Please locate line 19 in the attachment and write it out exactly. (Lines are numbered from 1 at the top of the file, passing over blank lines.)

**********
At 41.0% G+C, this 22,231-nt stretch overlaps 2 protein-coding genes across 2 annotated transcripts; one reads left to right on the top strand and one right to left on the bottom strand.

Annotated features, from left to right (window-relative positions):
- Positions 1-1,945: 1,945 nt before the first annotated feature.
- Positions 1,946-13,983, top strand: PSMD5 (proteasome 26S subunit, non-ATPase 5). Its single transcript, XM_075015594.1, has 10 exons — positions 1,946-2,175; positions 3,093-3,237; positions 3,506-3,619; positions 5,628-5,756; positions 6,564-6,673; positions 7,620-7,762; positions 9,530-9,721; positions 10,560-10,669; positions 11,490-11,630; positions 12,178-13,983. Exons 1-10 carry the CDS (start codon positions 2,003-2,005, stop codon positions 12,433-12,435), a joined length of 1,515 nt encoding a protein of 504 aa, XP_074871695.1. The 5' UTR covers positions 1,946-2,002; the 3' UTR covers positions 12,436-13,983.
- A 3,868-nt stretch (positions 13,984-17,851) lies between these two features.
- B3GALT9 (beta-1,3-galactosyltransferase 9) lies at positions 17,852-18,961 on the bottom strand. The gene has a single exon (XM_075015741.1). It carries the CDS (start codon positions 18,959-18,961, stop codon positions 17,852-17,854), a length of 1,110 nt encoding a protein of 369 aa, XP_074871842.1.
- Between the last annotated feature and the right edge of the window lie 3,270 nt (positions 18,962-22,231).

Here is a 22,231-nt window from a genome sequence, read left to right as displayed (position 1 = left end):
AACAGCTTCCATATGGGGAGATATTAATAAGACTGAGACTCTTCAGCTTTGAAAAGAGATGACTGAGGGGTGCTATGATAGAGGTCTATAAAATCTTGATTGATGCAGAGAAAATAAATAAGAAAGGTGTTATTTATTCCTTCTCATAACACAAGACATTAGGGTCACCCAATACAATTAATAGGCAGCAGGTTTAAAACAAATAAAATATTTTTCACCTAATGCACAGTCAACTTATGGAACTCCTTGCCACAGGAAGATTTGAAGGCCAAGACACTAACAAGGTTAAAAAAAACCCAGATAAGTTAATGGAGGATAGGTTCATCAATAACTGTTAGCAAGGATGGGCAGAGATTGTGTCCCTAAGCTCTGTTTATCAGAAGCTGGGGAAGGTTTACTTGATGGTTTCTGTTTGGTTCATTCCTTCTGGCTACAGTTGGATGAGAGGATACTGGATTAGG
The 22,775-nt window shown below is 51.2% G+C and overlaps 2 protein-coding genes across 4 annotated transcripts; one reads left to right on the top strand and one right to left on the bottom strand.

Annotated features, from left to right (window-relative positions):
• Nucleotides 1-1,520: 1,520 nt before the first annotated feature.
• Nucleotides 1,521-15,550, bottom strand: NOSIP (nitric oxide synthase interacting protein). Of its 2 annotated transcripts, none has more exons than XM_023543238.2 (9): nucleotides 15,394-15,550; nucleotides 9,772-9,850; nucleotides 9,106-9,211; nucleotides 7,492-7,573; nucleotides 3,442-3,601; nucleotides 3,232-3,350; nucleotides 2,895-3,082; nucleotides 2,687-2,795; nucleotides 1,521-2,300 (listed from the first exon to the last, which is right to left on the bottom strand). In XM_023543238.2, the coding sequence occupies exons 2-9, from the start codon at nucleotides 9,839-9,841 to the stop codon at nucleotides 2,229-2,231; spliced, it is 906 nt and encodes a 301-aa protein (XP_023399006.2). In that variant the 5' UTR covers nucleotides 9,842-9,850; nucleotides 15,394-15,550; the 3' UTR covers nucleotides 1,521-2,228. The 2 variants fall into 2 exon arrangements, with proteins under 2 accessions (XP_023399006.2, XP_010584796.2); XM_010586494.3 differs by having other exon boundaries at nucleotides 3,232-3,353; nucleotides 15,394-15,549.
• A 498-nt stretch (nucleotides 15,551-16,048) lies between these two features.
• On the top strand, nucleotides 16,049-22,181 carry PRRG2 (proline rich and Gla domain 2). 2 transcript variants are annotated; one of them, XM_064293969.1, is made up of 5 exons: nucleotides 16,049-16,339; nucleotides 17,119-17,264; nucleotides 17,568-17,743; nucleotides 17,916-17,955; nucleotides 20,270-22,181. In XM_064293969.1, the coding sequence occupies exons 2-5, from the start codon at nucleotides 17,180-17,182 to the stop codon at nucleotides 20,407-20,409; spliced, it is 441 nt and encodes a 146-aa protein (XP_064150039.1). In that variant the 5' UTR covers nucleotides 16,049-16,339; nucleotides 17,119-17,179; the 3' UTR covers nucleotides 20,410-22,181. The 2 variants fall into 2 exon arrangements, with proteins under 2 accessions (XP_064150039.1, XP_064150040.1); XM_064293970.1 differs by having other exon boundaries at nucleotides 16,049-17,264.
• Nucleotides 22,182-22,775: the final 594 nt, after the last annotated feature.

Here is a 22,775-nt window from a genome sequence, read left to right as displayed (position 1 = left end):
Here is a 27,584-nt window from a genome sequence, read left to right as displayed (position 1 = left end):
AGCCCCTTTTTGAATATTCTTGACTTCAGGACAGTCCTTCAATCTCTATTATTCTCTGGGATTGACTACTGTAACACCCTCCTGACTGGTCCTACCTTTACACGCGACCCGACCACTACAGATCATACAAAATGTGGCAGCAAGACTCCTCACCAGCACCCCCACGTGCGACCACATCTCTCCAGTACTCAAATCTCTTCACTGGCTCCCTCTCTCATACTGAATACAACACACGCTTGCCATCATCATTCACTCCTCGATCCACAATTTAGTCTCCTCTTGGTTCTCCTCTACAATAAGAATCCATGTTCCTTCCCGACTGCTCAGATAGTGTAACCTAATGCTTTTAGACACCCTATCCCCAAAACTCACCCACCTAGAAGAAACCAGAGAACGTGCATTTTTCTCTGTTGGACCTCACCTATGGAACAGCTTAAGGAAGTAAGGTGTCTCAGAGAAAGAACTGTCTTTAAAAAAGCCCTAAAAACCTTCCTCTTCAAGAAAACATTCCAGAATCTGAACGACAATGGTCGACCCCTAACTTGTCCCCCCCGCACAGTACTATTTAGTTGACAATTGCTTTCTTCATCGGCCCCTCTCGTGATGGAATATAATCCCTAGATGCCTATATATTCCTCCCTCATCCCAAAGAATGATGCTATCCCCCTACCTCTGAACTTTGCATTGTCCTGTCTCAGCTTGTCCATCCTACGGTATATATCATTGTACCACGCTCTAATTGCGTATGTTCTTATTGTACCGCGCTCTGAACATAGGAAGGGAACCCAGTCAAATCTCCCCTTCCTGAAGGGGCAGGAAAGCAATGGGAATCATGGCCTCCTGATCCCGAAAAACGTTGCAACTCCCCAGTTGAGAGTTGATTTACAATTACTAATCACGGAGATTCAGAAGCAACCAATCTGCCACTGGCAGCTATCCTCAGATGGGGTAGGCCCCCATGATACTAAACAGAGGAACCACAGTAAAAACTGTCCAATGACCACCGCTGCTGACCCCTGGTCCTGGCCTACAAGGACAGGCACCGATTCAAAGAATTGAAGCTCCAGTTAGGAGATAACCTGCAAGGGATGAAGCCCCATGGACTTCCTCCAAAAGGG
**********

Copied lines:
AGCCCCTTTTTGAATATTCTTGACTTCAGGACAGTCCTTCAATCTCTATTATTCTCTGGGATTGACTACTGTAACACCCTCCTGACTGGTCCTACCTTTACACGCGACCCGACCACTACAGATCATACAAAATGTGGCAGCAAGACTCCTCACCAGCACCCCCACGTGCGACCACATCTCTCCAGTACTCAAATCTCTTCACTGGCTCCCTCTCTCATACTGAATACAACACACGCTTGCCATCATCATTCACTCCTCGATCCACAATTTAGTCTCCTCTTGGTTCTCCTCTACAATAAGAATCCATGTTCCTTCCCGACTGCTCAGATAGTGTAACCTAATGCTTTTAGACACCCTATCCCCAAAACTCACCCACCTAGAAGAAACCAGAGAACGTGCATTTTTCTCTGTTGGACCTCACCTATGGAACAGCTTAAGGAAGTAAGGTGTCTCAGAGAAAGAACTGTCTTTAAAAAAGCCCTAAAAACCTTCCTCTTCAAGAAAACATTCCAGAATCTGAACGACAATGGTCGACCCCTAACTTGTCCCCCCCGCACAGTACTATTTAGTTGACAATTGCTTTCTTCATCGGCCCCTCTCGTGATGGAATATAATCCCTAGATGCCTATATATTCCTCCCTCATCCCAAAGAATGATGCTATCCCCCTACCTCTGAACTTTGCATTGTCCTGTCTCAGCTTGTCCATCCTACGGTATATATCATTGTACCACGCTCTAATTGCGTATGTTCTTATTGTACCGCGCTCTGAACATAGGAAGGGAACCCAGTCAAATCTCCCCTTCCTGAAGGGGCAGGAAAGCAATGGGAATCATGGCCTCCTGATCCCGAAAAACGTTGCAACTCCCCAGTTGAGAGTTGATTTACAATTACTAATCACGGAGATTCAGAAGCAACCAATCTGCCACTGGCAGCTATCCTCAGATGGGGTAGGCCCCCATGATACTAAACAGAGGAACCACAGTAAAAACTGTCCAATGACCACCGCTGCTGACCCCTGGTCCTGGCCTACAAGGACAGGCACCGATTCAAAGAATTGAAGCTCCAGTTAGGAGATAACCTGCAAGGGATGAAGCCCCATGGACTTCCTCCAAAAGGG